Sunday, January 11, 2015

Friendship

The definition of friendship has evolved over the years, and not just in the way it does when one moves into adulthood and tends to spend more time with family. As we get older, we certainly find we have less time to spend just hanging out with our friends, whether it's because of family responsibilities, work or just plain laziness.

But social media has also allowed us to stretch that definition to places it has never gone before. While we may have more "friends" than ever in the digital sense, we've become increasingly more isolated to the point where we may never see those we consider our best friends in a calendar year, even though we only live a few miles away from each other. And if the friend in question isn't on social media, forget about it; out of sight, out of mind takes on a whole new meaning when someone isn't on Facebook.

For years after graduating from college, I made genuine attempts to get together with my closest friends at least a few times a year. That got harder to do as people started families or moved further away. Starting in the late '90s, email became a good way to stay in touch with friends and about a decade later, most of us (but not all of us) ended up on Facebook. Unfortunately, all these great communication tools don't necessary translate into closer friendships. It's more like base maintenance: checking in periodically for status updates.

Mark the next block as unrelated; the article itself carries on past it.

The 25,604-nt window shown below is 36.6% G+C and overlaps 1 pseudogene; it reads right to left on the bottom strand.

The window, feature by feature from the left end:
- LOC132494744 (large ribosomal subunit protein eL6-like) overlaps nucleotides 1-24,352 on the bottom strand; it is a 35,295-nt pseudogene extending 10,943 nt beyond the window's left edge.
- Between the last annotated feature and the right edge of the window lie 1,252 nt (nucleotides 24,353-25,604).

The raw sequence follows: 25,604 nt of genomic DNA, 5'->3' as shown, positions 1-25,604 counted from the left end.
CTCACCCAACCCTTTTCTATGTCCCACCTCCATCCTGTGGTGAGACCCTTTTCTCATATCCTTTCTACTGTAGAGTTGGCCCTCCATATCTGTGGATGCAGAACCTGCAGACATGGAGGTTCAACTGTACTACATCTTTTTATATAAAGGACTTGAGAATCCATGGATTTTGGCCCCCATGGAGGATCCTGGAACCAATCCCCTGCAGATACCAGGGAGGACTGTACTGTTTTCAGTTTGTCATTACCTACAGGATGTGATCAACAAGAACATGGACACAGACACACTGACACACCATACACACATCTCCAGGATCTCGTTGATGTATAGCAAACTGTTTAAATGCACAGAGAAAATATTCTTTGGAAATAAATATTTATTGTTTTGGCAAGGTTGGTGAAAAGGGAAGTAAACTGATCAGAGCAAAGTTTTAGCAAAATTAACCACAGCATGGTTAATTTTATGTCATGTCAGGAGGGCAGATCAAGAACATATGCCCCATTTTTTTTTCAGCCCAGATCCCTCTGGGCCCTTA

Fast forward to now: Getting together with old friends happens less often. It really takes an effort to organize a gathering. And they still happen from time to time, usually in the form of family-oriented cookouts or house parties. Sometimes there are group meet-ups at bars or restaurants with former co-workers or other friends. But more often than not, we've all become homebodies, and for good reason.

Of course, friendship takes on many forms. I have a fair number of friends I've met via social media, whether through following them on their podcasts or blogs or just meeting them through mutual friends on Facebook or Twitter. Some I've met in person, some I haven't. In some cases, I have more contact with them than I do with some of my oldest friends.

Often I feel as though I could do more to stay in better touch with my friends, but it's hard. And I try not to beat myself up about it, because it's not like they're calling me, either. I guess all we can do is just keep trying.





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